Bennett, who’s been a defensive coach at Division 1 colleges for four decades, broke down his process for defensive game­plan­ning and adjustments at Blitz 22. As part of his talk, he gave us a peek behind some of the most important categories he tracks on film, and why, when paired with down and distance and/​or field zone, they can reveal so much about your opponent’s offensive tendencies.

Below is a transcript of Phil’s remarks on this topic. If you’d rather watch, skip to the 14:45 mark of the video.

Want to take this on the go? Download the PDF version of Phil Bennett's favorite defensive breakdown categories in Blitz Essentials Vol. 4.

Skip to other parts of this session:

  • The ‘5 Musts’ of defensive football (2:50)
  • What offenses are looking for (8:05)
  • Formation verbage examples (20:10)
  • Bennett’s formation charts (26:10)
  • Bennett’s call library (41:15)

Besides formations, and areas of the field, there’s a number of different breakdowns I want for the offense I’m planning for. These are the first things I look at when I come in on Sunday after a game:

Shot Tape by Down and Distance

The easiest way to lose the game is to not defend the passing game vertically. I want to know, on what down do they like to take shots? Where on the field do they like to take shots? It’s crazy, but you can almost call them out, and how they break down, by places on the field. And there’s things that become ingrained in your mind, of saying, alright, this is a shot place.

Explosive Runs and Passes

Anything over 12 yards is what I consider an explosive run. Explosive pass is 20 yards plus. That tells me right there another area that, if we can keep those numbers restricted, it gives you an unbelievable ideal to see the things they like.

Inside Runs and Perimeter Runs

A perimeter run has got to be a true perimeter run — for instance, an outside zone, a stretch zone, or a stretch run with pullers. I like to show our players on Sunday, just a one-hit tape, most to least, of what they have. 

Play Passes, Boots and Waggles

Play passes mean there's some fake to the back, and the action of the linemen is an aggressive play pass action. 

How do I differentiate between boots and waggles. You can run Boot G, where there's one flow — let’s say the back fakes weak, and the quarterback comes right. A waggle to me becomes a split flow. So if you have a slot tied in, and a back, and you're reading to the back and the slot comes across, that admittedly becomes a waggle. Now you sit there and say, well, those are a lot, but people know if it's boot, it's usually a naked boot or at Boot G. On a waggle, I know that there's a threat coming from across the field. When I talk to my players on the sideline and how we break it down and teach it, they know exactly what the difference is between a boot and waggle.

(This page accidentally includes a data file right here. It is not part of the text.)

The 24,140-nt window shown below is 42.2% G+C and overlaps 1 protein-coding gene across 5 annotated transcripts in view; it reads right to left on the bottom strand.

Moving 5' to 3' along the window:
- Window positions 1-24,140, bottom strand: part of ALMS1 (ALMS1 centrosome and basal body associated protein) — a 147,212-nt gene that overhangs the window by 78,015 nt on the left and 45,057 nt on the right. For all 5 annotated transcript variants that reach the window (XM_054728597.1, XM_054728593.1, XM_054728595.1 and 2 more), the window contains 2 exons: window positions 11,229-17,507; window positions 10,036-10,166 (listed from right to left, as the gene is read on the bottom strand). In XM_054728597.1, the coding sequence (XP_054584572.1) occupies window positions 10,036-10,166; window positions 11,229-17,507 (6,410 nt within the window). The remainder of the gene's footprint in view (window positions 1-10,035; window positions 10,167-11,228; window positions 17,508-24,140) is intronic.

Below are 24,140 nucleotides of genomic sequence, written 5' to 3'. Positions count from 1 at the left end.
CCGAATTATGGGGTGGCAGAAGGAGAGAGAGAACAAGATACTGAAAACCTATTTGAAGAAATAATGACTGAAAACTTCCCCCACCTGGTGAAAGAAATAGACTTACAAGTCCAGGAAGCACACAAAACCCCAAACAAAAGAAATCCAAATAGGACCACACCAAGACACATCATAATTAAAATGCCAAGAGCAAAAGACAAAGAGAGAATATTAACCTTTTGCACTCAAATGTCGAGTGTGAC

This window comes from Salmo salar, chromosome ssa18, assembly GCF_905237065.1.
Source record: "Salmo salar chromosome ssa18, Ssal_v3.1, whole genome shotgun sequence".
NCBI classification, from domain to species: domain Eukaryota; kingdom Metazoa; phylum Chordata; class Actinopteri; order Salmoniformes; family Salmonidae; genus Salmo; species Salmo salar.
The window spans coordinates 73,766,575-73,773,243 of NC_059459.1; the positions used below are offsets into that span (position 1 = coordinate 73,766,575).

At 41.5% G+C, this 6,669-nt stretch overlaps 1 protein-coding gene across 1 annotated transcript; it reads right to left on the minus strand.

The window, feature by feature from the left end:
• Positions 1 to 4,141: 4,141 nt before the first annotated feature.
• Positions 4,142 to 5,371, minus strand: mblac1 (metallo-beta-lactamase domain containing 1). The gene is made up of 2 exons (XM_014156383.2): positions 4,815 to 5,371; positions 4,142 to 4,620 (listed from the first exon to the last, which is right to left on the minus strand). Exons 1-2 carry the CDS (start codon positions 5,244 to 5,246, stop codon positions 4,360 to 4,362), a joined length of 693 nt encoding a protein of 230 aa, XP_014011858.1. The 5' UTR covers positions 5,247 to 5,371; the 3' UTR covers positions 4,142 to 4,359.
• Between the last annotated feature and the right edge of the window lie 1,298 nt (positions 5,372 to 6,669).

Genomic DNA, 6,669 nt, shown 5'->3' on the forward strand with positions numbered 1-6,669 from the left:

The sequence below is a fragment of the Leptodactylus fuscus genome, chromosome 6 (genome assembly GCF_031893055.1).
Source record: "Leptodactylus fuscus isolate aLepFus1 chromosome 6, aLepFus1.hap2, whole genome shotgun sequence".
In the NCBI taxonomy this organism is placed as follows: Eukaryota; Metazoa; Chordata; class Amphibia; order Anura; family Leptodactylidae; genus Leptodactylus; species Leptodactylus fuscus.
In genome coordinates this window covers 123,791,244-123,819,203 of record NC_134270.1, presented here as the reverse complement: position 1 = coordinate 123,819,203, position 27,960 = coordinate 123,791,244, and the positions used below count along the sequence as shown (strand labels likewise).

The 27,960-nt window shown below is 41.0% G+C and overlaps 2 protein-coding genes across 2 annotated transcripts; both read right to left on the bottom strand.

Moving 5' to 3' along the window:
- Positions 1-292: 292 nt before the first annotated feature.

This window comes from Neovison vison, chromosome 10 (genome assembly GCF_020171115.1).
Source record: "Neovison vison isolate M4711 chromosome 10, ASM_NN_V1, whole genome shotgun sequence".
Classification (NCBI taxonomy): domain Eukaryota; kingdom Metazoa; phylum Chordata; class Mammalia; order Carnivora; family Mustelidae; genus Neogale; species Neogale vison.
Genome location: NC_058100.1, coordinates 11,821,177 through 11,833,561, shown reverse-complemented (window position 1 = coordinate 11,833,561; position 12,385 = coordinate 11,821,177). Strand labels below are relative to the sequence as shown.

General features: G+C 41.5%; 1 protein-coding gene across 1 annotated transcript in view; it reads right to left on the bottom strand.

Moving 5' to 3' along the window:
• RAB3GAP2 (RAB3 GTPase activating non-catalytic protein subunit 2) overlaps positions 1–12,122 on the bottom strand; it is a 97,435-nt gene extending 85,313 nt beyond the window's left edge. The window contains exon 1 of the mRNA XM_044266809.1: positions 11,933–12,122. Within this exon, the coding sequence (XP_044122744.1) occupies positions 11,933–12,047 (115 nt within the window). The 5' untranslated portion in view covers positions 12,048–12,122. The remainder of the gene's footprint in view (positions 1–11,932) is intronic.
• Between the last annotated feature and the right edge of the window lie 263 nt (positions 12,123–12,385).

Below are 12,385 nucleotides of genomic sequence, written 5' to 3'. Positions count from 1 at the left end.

FIB (Formation in Boundary)

This game is played on hashes, and this is simply formation into the boundary. And the thing you better understand is you're going to get it, and you're going to get it early, because they're trying to see, will you defend the field? Will you defend the boundary? Can they get your nickel in the box? All the different things. 

You’ve got to understand what they're trying to do to get you to get the matchup that they want. Are you going to flip your nickel to the short side of the field? Are you going to bump? You've got to make a decision on that. And so that's something crucial in our game plan. 

End Over, X Off, and Empty

More and more people want to see, how will you line up to a four-man, five-man surface? X-off, empty, all those different things. We make a one-hit tape where we can look at this thing.

Shifts and Motions

You will immediately start seeing a pattern that that ends up happening off of what they're doing. I tell people this, and it's crazy, but you're trying to imagine, what are they going to run versus the way we line up? Well, you're going to see it. You're going to see the way we line up and they're going to say this is what they like versus this. How you practice and how you rep is going to come off your film breakdown. That's how important it is.

One Shot Tape of All Cutups, Most to Least

It sounds silly, but it's most to least. So, for example, I'm going to go back to the shot tape. First thing, i if it's a first-down shot tape and you set that most to least, let's say the ball's at your 40, and say you’ve played six games. The first thing you can sit there and say is, I’ve got 12 shots at this point on first and 10 at the minus-40. You've got yourself a tendency there.

You've got a tendency of knowing that they like it between the 40’s. The field’s a little bit shorter. It's not backed up. And then vice-versa. It might be backed up where people are playing tight. They say, you know what? We're going to back them off of us, and that's why it's important. 

These are things I think that you could start the weekend and becomes crucial as you start preparing your game plan to try to stop this offense.